Appearance versus Reality in Othello and Twelfth Night
Shakespeare cleverly uses the art of disguise, in both his tragedies and his comedies, in order to employ a literary device known as dramatic irony, where the audience members are aware of something (in this case the true identity of characters) that characters in the play are not. This, of course, creates tension in a play and excites the audience; actions take place on the stage, of which the audience knows the import, but characters on the stage do not. It also creates a setting for a great deal of irony where characters make comments that take on a double meaning.
Two examples of characters who utilize such disguise are Iago, from Othello, and Viola, from Twelfth Night. The purposes for which Iago chooses to disguise his motives are to gain an office which he feels he deserves and to get revenge on Othello for allegedly committing adultery with his wife.
Most of the irony in Othello stems not from what Iago says, but rather from what the other characters say about him, such as the references to him as "honest Iago," "the bold Iago," and "a very valiant fellow." Iago's disguise makes the audience fearful for the other characters, and causes them to pity those who suffer his wrath. He destroys Othello's friendship with Cassio, Othello's marriage to Desdemona, and influences him to kill Desdemona by convincing him that his wife had been unfaithful to him with Cassio. He himself, in attempts to protect his disguise, stabs Cassio, Roderigo, and his wife.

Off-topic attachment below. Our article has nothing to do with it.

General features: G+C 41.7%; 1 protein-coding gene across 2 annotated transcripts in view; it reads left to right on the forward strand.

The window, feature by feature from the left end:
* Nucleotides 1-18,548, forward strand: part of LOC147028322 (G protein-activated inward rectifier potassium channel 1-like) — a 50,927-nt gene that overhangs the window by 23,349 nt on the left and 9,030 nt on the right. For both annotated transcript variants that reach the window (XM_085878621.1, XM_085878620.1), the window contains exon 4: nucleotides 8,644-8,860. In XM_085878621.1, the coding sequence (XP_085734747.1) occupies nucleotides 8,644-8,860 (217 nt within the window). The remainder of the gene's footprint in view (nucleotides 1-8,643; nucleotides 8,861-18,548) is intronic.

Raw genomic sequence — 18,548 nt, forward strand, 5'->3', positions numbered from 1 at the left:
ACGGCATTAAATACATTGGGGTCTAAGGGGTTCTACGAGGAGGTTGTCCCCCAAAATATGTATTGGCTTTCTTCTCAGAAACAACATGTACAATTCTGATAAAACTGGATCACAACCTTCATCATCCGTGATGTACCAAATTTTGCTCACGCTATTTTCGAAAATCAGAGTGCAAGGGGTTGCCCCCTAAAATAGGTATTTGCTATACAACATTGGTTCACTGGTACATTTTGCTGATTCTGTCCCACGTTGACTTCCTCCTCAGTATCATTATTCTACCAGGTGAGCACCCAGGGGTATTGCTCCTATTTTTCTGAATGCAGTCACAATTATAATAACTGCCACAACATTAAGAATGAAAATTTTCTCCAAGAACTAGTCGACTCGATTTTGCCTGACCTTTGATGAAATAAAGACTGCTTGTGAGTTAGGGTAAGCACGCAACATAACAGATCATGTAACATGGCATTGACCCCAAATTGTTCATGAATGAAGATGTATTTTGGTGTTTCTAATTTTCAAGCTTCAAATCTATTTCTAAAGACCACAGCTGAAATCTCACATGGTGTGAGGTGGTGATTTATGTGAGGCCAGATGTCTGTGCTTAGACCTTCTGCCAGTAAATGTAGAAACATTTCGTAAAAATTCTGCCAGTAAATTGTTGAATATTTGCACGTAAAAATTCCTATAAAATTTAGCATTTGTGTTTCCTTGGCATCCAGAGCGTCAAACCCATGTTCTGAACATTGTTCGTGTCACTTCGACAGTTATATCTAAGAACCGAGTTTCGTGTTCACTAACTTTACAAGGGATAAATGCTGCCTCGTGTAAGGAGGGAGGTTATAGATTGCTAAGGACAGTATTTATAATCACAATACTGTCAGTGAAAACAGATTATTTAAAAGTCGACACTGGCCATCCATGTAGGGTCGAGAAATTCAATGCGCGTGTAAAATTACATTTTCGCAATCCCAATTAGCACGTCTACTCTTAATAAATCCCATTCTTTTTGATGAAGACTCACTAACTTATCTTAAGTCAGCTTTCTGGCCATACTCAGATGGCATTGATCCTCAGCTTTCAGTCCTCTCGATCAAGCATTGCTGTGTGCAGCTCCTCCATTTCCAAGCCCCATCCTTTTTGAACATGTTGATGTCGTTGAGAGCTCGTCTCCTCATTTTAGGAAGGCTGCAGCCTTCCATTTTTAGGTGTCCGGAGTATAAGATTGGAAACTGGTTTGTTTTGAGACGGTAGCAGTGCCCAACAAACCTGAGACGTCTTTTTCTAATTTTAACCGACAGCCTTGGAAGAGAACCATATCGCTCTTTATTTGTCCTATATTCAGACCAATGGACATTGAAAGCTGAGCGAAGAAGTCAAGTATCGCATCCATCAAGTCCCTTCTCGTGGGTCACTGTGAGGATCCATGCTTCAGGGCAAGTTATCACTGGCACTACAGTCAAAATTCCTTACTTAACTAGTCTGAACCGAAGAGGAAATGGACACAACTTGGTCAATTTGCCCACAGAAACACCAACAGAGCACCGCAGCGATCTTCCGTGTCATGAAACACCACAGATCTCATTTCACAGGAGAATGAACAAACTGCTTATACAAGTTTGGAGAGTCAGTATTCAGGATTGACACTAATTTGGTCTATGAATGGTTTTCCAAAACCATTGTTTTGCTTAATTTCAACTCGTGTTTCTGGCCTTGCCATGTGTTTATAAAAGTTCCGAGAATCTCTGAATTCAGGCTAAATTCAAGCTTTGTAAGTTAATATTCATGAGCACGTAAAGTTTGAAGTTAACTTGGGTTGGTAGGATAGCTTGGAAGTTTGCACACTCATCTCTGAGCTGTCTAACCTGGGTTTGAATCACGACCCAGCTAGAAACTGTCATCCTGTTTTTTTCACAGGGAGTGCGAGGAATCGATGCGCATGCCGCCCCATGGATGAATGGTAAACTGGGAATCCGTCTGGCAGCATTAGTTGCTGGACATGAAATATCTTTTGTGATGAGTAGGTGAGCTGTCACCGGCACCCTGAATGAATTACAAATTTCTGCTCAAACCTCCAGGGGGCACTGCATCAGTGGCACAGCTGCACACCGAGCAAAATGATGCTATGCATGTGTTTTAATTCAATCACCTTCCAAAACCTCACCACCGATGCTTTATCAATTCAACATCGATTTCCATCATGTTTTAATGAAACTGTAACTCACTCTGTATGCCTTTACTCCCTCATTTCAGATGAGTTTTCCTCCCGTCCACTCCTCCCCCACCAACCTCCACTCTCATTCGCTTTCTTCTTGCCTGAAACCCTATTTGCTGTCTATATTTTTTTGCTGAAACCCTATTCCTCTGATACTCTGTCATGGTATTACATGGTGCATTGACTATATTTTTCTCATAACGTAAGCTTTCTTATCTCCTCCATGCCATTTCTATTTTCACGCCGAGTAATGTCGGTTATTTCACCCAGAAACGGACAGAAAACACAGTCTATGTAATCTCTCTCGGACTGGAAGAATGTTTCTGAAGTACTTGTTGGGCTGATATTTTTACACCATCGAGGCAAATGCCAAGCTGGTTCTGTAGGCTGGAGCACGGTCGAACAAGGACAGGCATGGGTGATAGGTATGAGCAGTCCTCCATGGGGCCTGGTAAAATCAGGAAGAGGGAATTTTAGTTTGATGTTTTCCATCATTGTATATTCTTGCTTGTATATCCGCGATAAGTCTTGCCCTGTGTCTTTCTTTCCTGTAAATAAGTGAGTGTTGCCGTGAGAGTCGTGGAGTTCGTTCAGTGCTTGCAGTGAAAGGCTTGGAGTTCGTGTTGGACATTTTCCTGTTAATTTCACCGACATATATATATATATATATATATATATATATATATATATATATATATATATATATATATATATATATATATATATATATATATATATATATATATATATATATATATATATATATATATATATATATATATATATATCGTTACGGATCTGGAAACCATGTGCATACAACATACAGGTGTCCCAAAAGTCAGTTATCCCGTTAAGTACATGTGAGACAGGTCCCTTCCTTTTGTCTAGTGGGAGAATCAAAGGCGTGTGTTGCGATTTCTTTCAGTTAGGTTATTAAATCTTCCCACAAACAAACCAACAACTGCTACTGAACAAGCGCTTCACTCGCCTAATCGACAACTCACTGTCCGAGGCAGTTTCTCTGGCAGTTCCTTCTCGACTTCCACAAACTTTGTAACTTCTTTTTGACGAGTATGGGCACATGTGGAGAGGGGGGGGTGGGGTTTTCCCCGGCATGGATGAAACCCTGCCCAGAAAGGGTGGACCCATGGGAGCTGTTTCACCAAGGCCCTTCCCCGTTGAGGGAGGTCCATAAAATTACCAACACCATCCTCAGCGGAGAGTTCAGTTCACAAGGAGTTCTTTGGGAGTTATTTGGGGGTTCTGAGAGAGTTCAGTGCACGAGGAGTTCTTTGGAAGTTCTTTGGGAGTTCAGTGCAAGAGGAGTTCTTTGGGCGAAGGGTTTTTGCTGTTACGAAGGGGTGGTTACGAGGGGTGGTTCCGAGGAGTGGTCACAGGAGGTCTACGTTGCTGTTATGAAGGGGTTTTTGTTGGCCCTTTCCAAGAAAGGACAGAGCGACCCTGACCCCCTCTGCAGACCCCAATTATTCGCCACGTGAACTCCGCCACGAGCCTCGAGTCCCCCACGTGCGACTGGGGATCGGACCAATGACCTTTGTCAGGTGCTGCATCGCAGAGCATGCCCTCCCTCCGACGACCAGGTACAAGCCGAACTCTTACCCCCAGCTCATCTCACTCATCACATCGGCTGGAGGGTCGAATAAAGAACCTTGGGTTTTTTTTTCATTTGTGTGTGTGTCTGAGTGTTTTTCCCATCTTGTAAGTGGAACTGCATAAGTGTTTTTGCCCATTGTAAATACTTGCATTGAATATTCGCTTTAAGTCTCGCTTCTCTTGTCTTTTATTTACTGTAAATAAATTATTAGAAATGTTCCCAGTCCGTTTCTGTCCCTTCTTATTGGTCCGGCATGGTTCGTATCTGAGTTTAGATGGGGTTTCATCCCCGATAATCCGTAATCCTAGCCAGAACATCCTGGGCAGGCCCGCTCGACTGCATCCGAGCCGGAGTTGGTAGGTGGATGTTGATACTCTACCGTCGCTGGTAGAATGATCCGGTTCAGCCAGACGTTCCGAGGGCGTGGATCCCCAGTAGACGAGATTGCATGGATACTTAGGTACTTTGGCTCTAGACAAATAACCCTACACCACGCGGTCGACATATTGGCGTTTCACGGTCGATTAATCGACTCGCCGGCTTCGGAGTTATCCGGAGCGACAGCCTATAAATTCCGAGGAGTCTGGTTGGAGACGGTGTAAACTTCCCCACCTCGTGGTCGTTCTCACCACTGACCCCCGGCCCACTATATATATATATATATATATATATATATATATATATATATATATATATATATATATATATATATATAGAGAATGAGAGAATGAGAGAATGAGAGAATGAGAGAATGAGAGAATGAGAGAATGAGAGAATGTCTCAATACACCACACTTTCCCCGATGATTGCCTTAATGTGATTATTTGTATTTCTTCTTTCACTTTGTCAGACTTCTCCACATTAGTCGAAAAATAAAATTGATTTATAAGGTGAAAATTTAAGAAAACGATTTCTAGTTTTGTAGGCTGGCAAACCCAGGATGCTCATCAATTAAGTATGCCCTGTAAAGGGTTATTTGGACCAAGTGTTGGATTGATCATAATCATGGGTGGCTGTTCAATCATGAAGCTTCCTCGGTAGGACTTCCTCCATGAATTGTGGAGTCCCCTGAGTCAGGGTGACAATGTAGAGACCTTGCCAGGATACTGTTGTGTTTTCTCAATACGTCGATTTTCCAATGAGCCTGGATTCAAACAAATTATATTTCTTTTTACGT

The reasons Viola chooses to disguise herself, however, are to protect herself from danger, and to win the love of the Duke. In a few days' time while masked in this disguise, through her wit, charm, loyalty and musical ability she wins the trust of the Duke, who employs her to woo Olivia. In her loyalty to the Duke, though she is deeply in love with him, she makes an honest attempt to win Olivia's love.
Viola's speech throughout the scenes where she attempts to woo Olivia for the Duke provide a great deal of irony such as when she tells Olivia, "I swear I am not that I play (I, v, 180)." The entire dialogue between Viola and the Duke about the love of a man versus that of a woman is also quite humorous, especially when she, through cryptic language, tells him she's in love with him,...